Respectfully,

Joe Fisher

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Thomas Howard Ray wrote on Mar. 25, 2015 @ 12:48 GMT
Dear Laura,

Marvelous essay, and one that hits the bull's-eye of today's most profound issues.

Besides holding steadfastly to extending the general relativity solution ("Scientific progress is incremental and at this time we have reached the stage of investigation into fundamental aspects of spacetime") I agree that the multiverse model naturally follows from the identification of time with information theory.

Where we might diverge, is in our opinions on the origin of branching universes. You favor hierarchies -- what I find, on the other hand, is that nature cannot respect any vacuum state without respecting all vacuum states. No hierarchy.

Deserved highest mark from me. I look forward to dialogue.

All best,

Tom

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Michel Planat wrote on Mar. 30, 2015 @ 14:09 GMT
Dear Laura,

It is intriguing that, as you write, the multiverse paradigm agrees with three major physical theories: QM, cosmic inflation and string theory. I like that you describe your point very elegantly, without technicalities and in connection with Planck satellite experiments. As I am a pedestrian in cosmology, I cannot judge if one needs the multiverse hypothesis for the CMB giant cold spot and the CMB additional anisotropies. I heard that another 'church' propose a Poincaré dodecahedral space for the latter effect (J.P. Luminet).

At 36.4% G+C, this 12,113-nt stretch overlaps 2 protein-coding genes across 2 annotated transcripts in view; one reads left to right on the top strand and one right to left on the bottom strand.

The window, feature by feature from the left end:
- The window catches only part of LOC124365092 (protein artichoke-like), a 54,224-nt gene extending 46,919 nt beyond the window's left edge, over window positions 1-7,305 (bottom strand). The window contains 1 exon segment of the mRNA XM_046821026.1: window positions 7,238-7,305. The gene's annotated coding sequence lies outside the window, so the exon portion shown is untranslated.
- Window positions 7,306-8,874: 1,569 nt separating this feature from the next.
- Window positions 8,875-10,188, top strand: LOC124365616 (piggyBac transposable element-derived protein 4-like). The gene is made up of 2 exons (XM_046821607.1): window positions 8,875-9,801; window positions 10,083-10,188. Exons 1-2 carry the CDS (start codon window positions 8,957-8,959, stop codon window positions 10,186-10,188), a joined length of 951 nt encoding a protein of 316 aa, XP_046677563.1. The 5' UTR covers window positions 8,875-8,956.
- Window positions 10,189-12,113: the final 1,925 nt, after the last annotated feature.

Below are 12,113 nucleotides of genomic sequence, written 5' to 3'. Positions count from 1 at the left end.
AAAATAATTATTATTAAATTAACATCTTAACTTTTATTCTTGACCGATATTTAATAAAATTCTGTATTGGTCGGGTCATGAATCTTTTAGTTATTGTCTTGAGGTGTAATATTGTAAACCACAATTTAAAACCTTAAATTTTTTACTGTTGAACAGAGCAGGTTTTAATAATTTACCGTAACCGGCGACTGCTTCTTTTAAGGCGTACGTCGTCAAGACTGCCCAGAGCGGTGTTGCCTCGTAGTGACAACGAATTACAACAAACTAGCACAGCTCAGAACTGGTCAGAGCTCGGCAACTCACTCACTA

My impression is that many enigma (not in a philosophical range) as the dark energy or the smallness of cosmological constant need an unifying scheme. I am not (yet?) convinced that one needs the many worlds for QM (except for restoring the classical space time). I am also reluctant to accept that the 'laws' are a layer in real world, I tend to favour a cognitive process of humans

in their evolution without further ado. But I agree that it is again a credo without proofs.

Thank you for guiding me into the multiverse hypothesis and good luck (I try to boost your essay). I hope you will have enough time to follow me into the Monstrous World of finite groups.

Michel

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Janko Kokosar wrote on Apr. 4, 2015 @ 09:54 GMT
Dear Laura

When you enumerating arguments for Multiverse, you could add also Darwinian evolution and Tegmark's mathematical multiverse.

It seems to me, that Linde's multiverse is very possible. Esspecialy, because a reason for big bang does not yet exist. But I do not believe in many worlds interpretation of quantum mechanics. Becase this means that free will does not exist. But this is strongly against my intuition. I hope that this can be possible to prove also mathematically.